The first principle states that the inertial frame is the one in which
bodies maintain their state of rest.
In my animation
https://www.geogebra.org/m/qdg3kgc8
there is the rigid rod AB which remains at rest and there are the
bodies C and D which move away from their initial position due to the
(real) tidal forces.
Thus, the inertiality of the free-falling elevator is determined by the presence or absence of tidal forces: if tidal forces are there, the free-falling elevator is an accelerated reference, if they are not
there, it is a inertial reference.
What is the size limit that separates lifts of one type from those of
the other type?
The first principle states that the inertial frame is the one in which
bodies maintain their state of rest.
In my animation
https://www.geogebra.org/m/qdg3kgc8
there is the rigid rod AB which remains at rest and there are the
bodies C and D which move away from their initial position due to the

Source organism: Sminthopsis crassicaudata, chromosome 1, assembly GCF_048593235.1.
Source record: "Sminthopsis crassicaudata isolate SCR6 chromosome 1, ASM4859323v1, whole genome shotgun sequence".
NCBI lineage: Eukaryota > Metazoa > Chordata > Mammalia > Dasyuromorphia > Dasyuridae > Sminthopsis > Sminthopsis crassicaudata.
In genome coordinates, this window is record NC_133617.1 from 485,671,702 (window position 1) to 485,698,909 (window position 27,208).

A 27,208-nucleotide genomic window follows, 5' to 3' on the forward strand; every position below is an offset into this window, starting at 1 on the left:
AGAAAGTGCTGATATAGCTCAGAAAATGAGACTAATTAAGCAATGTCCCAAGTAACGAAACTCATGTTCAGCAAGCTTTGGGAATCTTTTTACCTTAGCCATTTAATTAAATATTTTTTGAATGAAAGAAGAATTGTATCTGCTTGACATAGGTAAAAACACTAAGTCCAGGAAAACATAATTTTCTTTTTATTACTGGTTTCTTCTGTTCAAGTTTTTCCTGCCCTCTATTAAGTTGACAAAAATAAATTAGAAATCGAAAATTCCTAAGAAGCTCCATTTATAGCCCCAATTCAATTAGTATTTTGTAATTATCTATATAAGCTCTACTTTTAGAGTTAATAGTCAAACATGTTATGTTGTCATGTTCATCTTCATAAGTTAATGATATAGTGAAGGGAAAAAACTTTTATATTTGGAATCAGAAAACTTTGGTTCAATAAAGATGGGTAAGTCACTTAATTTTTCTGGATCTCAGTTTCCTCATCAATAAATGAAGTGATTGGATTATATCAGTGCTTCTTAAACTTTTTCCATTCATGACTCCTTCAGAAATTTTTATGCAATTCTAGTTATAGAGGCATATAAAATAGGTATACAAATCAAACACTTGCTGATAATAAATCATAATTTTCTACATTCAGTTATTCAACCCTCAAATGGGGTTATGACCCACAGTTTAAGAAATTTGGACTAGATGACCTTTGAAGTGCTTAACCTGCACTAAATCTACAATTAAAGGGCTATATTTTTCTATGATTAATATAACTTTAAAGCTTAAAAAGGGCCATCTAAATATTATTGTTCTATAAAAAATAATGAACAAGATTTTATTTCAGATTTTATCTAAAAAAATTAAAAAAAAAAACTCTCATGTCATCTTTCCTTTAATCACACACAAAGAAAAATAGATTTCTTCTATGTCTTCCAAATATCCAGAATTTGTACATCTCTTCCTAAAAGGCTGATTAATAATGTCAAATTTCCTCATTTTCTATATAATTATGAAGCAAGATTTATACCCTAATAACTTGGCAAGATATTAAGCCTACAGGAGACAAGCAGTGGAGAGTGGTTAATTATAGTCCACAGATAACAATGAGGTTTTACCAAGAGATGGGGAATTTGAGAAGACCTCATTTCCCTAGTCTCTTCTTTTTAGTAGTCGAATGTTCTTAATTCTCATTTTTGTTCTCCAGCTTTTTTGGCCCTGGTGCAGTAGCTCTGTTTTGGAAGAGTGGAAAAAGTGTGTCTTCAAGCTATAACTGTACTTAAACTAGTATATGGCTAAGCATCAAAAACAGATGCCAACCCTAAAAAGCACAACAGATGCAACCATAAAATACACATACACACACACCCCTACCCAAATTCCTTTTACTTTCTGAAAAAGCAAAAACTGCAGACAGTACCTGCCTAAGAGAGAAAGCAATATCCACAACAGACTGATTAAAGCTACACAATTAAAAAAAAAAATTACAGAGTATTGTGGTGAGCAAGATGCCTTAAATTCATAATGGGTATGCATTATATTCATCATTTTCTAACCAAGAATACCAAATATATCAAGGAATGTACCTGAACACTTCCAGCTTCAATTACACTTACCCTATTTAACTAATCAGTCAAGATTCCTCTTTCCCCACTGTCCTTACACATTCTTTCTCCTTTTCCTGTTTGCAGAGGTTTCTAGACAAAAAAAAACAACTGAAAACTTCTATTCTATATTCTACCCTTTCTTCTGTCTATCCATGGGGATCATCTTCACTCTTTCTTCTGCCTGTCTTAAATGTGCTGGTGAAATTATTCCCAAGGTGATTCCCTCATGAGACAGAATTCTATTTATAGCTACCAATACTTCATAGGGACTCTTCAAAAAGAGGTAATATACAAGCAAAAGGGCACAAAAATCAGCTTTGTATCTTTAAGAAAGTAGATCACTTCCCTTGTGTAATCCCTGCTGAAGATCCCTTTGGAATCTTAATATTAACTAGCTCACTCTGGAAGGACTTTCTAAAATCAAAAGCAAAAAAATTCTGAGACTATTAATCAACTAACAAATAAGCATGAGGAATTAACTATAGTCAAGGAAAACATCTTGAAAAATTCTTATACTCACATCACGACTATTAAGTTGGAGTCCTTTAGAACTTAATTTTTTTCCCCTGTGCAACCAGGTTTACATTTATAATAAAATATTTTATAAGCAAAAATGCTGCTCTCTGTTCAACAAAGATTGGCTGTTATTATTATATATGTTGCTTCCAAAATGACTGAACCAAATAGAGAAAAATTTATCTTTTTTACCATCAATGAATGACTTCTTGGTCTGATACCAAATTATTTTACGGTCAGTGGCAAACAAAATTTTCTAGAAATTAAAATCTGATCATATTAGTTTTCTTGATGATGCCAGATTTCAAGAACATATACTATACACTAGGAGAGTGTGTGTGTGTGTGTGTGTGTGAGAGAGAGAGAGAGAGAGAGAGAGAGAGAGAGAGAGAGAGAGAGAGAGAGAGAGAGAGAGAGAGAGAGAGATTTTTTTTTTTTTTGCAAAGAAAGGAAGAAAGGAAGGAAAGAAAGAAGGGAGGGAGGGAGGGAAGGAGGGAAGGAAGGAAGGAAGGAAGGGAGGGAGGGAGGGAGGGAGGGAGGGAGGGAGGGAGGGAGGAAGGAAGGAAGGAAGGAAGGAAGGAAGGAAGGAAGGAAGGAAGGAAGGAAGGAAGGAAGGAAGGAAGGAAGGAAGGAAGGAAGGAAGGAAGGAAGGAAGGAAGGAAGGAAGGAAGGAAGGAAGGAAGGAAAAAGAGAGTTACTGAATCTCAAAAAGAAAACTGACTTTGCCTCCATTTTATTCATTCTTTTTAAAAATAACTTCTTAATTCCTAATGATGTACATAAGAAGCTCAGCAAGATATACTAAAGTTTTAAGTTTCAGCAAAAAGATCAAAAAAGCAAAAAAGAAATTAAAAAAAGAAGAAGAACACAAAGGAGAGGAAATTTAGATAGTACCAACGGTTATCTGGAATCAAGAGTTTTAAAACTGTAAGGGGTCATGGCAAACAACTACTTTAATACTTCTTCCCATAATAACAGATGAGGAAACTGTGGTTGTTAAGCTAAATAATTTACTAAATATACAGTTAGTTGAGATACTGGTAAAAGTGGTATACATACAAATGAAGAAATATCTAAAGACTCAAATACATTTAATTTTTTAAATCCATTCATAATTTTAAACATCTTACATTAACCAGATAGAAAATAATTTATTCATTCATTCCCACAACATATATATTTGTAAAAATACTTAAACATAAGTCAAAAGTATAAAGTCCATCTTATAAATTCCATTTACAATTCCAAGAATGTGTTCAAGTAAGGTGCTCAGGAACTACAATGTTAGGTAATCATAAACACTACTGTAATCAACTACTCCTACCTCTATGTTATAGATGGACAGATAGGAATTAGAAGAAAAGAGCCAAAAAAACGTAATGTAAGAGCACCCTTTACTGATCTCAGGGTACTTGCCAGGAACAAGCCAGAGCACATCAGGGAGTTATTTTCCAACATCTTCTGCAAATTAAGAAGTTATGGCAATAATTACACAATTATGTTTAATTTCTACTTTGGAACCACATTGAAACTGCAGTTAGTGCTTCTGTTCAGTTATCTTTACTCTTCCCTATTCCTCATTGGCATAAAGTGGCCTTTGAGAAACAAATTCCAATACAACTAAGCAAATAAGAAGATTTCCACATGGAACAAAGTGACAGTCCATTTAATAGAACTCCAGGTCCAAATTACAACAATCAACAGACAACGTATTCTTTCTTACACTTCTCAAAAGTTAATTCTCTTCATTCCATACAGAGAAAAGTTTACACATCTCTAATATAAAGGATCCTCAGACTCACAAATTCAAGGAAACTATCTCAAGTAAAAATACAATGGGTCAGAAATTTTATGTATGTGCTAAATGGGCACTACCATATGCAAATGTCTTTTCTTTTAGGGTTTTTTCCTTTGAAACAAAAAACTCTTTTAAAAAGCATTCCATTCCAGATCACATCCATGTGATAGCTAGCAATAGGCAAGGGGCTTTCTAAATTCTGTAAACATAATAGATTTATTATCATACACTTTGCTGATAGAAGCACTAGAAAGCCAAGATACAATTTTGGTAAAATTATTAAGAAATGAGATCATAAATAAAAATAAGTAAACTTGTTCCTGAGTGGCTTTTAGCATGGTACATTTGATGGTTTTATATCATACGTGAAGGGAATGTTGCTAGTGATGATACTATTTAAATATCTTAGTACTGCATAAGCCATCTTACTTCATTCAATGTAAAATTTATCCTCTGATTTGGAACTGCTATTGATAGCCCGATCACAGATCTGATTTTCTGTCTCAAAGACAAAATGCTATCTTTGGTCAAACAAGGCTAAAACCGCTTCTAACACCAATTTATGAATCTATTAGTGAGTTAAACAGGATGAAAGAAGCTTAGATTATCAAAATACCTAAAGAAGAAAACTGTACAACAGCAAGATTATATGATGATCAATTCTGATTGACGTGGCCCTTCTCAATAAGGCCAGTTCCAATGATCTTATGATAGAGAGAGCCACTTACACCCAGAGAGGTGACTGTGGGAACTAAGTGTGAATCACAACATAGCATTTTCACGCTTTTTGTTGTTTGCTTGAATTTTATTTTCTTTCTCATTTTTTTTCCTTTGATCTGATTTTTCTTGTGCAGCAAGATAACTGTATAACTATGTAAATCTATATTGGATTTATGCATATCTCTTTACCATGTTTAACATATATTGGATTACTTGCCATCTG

(real) tidal forces.
Thus, the inertiality of the free-falling elevator is determined by the presence or absence of tidal forces: if tidal forces are there, the free-falling elevator is an accelerated reference, if they are not
there, it is a inertial reference.
What is the size limit that separates lifts of one type from those of
the other type?
Thus, the inertiality of the free-falling elevator is determined by the presence or absence of tidal forces: if tidal forces are there, the free-falling elevator is an accelerated reference, if they are notis correct.
there, it is a inertial reference.
[...]
Watch the video
https://www.youtube.com/watch?v=cyPAEMQKBuo
Astronaut Samantha Cristofoletti is on the spaceship in free fall where the gyroscope left free to turn does not remain stationary in its initial position but tilts with respect to the spaceship, ie rotates.
Samantha Cristofoletti explains that it is the spaceship in free fall that rotates and not the gyroscope that maintains its initial position.
Well, if the spaceship rotates, it's not an inertial reference frame.
Luigi Fortunati <fortunati.luigi@gmail.com> wrote:
The first principle states that the inertial frame is the one in which bodies maintain their state of rest.